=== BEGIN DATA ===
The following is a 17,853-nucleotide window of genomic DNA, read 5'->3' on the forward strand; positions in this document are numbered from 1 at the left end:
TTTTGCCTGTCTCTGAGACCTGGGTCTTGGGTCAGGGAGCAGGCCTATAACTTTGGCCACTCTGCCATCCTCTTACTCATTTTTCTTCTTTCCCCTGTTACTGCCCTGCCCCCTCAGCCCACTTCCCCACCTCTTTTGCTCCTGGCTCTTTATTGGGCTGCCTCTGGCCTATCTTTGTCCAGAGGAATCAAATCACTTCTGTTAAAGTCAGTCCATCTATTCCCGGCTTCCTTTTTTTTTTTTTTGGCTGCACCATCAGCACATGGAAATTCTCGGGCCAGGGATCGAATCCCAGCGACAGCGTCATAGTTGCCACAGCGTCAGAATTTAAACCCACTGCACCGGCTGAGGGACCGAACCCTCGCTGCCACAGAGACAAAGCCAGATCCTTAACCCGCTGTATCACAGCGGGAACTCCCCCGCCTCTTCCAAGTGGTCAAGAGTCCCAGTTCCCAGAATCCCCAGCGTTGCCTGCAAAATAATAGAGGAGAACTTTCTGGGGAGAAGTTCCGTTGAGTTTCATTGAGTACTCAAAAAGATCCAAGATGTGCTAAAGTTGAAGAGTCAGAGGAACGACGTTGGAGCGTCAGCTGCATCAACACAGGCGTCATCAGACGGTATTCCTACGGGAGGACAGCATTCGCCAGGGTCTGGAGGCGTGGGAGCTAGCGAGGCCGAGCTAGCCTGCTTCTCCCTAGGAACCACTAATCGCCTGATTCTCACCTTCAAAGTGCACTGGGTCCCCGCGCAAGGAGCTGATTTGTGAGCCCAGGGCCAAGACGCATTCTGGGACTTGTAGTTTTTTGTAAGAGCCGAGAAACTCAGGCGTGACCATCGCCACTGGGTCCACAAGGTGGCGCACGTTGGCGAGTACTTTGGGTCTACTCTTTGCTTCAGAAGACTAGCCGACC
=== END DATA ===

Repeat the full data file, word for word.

The following is a 17,853-nucleotide window of genomic DNA, read 5'->3' on the forward strand; positions in this document are numbered from 1 at the left end:
TTTTGCCTGTCTCTGAGACCTGGGTCTTGGGTCAGGGAGCAGGCCTATAACTTTGGCCACTCTGCCATCCTCTTACTCATTTTTCTTCTTTCCCCTGTTACTGCCCTGCCCCCTCAGCCCACTTCCCCACCTCTTTTGCTCCTGGCTCTTTATTGGGCTGCCTCTGGCCTATCTTTGTCCAGAGGAATCAAATCACTTCTGTTAAAGTCAGTCCATCTATTCCCGGCTTCCTTTTTTTTTTTTTTGGCTGCACCATCAGCACATGGAAATTCTCGGGCCAGGGATCGAATCCCAGCGACAGCGTCATAGTTGCCACAGCGTCAGAATTTAAACCCACTGCACCGGCTGAGGGACCGAACCCTCGCTGCCACAGAGACAAAGCCAGATCCTTAACCCGCTGTATCACAGCGGGAACTCCCCCGCCTCTTCCAAGTGGTCAAGAGTCCCAGTTCCCAGAATCCCCAGCGTTGCCTGCAAAATAATAGAGGAGAACTTTCTGGGGAGAAGTTCCGTTGAGTTTCATTGAGTACTCAAAAAGATCCAAGATGTGCTAAAGTTGAAGAGTCAGAGGAACGACGTTGGAGCGTCAGCTGCATCAACACAGGCGTCATCAGACGGTATTCCTACGGGAGGACAGCATTCGCCAGGGTCTGGAGGCGTGGGAGCTAGCGAGGCCGAGCTAGCCTGCTTCTCCCTAGGAACCACTAATCGCCTGATTCTCACCTTCAAAGTGCACTGGGTCCCCGCGCAAGGAGCTGATTTGTGAGCCCAGGGCCAAGACGCATTCTGGGACTTGTAGTTTTTTGTAAGAGCCGAGAAACTCAGGCGTGACCATCGCCACTGGGTCCACAAGGTGGCGCACGTTGGCGAGTACTTTGGGTCTACTCTTTGCTTCAGAAGACTAGCCGACC